Franklin criminal justice sales tax passes

Tuesday night may become an important turning point for gang suppression and public safety in Franklin County.

Franklin County Sheriff Richard Lathim said the 0.3 percent criminal justice sales tax could have a huge impact on public safety in the next decade and help the county control gangs and be a safer community.

As of Tuesday night, almost62 percent of voters were in favor of the 30-year tax bump.

So far, 4,526 were supporting the measure, while 2,823 were opposed, or about 38 percent. The measure needs a simple majority of 50 percent to be approved.

It's exactly what officials have been hoping for, said Franklin County Commission Chairman Bob Koch.

"This is quite a showing," he said. "It's 61 percent. It's pretty definite that people are for it."

If the measure is approved, the county would receive 60 percent of the revenue, and the remaining 40 percent would be divided among Franklin County cities based on their population.

The measure is meant to pay for the construction and operation of an expanded and remodeled jail, a Pasco police station, municipal court space and gang suppression.

Lathim said it's encouraging to see such a high voter response. Voters got the message that the sales tax bump was a legitimate need, he said.

"The jail is absolutely crucial to public safety," he said.

This is the second time the county has asked voters to approve a criminal justice sales tax measure for a new jail.

The first time there was no specific project listed. The general sales tax proposal and the 2009 ballot measure failed, with 53 percent opposing the 2009 measure.

Lathim said he thinks offering tours of the crowded, deteriorating county jail helped. That's something the county did for the first time this year.

And the county got a lot of good questions about the need from voters, he said.

On Monday, the jail had 210 people, which means about 50 to 75 were sleeping on the floor. The jail was originally built for less than half that number.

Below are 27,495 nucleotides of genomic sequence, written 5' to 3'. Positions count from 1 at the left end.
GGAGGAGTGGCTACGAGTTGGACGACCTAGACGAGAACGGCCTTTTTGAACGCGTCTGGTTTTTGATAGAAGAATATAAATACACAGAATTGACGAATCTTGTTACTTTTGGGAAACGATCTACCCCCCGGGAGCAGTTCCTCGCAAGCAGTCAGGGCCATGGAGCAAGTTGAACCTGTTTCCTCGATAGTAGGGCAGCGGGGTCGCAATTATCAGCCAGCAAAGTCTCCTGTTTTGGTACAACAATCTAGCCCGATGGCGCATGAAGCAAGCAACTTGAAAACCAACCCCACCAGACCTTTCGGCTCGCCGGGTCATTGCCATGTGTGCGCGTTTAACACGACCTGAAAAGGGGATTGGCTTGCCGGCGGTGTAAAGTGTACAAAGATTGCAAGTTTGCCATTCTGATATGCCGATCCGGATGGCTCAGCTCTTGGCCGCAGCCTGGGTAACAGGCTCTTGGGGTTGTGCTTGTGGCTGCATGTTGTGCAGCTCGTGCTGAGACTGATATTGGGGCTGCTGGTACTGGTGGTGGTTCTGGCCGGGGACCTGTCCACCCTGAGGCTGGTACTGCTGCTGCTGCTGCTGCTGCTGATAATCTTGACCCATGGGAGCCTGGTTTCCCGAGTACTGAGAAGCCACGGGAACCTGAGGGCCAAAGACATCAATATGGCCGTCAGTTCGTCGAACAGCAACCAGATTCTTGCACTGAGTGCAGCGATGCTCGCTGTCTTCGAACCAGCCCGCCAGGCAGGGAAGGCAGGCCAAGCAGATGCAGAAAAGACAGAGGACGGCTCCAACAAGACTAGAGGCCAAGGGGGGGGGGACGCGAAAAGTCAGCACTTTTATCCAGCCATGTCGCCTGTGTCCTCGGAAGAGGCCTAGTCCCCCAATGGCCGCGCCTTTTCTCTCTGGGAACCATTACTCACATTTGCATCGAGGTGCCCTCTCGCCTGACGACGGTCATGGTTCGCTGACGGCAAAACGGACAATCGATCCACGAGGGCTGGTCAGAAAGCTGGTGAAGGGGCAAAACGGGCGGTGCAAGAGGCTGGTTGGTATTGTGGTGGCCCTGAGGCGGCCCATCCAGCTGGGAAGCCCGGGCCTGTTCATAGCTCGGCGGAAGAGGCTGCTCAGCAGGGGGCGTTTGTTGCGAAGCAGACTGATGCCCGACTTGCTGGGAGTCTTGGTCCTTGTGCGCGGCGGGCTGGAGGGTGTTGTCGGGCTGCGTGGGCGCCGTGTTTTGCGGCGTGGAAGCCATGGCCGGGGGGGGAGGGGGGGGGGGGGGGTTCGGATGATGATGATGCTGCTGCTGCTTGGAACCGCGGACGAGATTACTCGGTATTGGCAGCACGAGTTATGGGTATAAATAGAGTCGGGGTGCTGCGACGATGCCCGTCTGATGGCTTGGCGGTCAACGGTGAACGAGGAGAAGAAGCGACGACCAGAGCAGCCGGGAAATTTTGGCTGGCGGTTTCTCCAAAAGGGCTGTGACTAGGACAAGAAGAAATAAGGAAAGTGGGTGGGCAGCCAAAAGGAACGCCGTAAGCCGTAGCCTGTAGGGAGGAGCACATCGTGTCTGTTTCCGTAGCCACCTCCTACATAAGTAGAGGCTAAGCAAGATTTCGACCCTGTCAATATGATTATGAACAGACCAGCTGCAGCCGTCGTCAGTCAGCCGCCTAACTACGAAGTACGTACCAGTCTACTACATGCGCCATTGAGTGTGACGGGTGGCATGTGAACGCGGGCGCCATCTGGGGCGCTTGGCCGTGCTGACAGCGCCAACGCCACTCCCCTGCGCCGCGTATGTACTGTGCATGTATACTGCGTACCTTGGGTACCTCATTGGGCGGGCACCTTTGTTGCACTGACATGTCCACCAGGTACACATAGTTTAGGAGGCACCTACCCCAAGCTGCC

"We've got to do something and we've got to do it now," Lathim said.

The county will be able to move on the jail project quickly, Koch said. Although the sales tax increase won't be collected immediately, the county can work on the bond for the jail construction and planning for the project.

About $17.8 million for the construction of the jail would be generated by using 0.2 percent of the proposed sales tax. The county plans to use the other 0.1 percent for operational costs. The 0.1 percent would bring in about $500,000 to $600,000 a year.

The design for the expanded jail is a two-tiered building with cell blocks arranged in a wheel around a small area where the overhead master control booth hangs. An officer inside it would control the interlocked doors and monitor the cells by sight and video. The plan is to return the current jail to about 89 maximum-security beds.

Lathim said he's hopeful the jail could open by 2014.

If the number of inmates increase, Franklin County may still have to limit who is jailed in the next two years as a temporary measure until the expansion is done, Lathim said.

The sales tax measure would mean an additional 3 cents on a $10 purchase, 30 more cents on a $100 purchase or $3 on a $1,000 purchase

Pasco would receive more than $1 million per year, enough to pay for a 20-year, $14 million bond that would include space for Pasco Municipal Court in the expanded jail project and a police station. Gang suppression and other public safety uses also were included in the city's list.

Pasco's most immediate need is more courtroom space for Pasco Municipal Court, said Pasco Mayor Matt Watkins. It's important to continue to partner with the county on courts, he said.

The jail expansion includes a two-story building in front of it that could house Pasco Municipal Court on the first floor and the sheriff's office, information services and dispatch on the second floor.

And the sales tax revenue will help Pasco make it a little harder on gangs, following a longtime practice of making life as hard as possible for those who choose the gang lifestyle, Watkins said.

And that gang suppression can only help the whole county, Koch said.

The sales tax revenue also will provide some of what the city needs for a new police station, Watkins said.

Now officials need to ensure the revenue from the sales tax bump is spent the best way possible, he said.

So far, 7,742 ballots have been counted, and officials estimate 1,900 are left to be counted. In Franklin County, 27,410 ballots were issued.

Franklin County Auditor Matt Beaton predicted a voter turnout rate of 42 percent to 45 percent, just under the statewide voter turnout estimate of 47 percent. The auditor's office received 1,998 ballots Tuesday, which makes the county's voter turnout about 38 percent so far.

The next ballot count is at 5 p.m. today.

-- Kristi Pihl: 582-1512; kpihl@tricityherald.com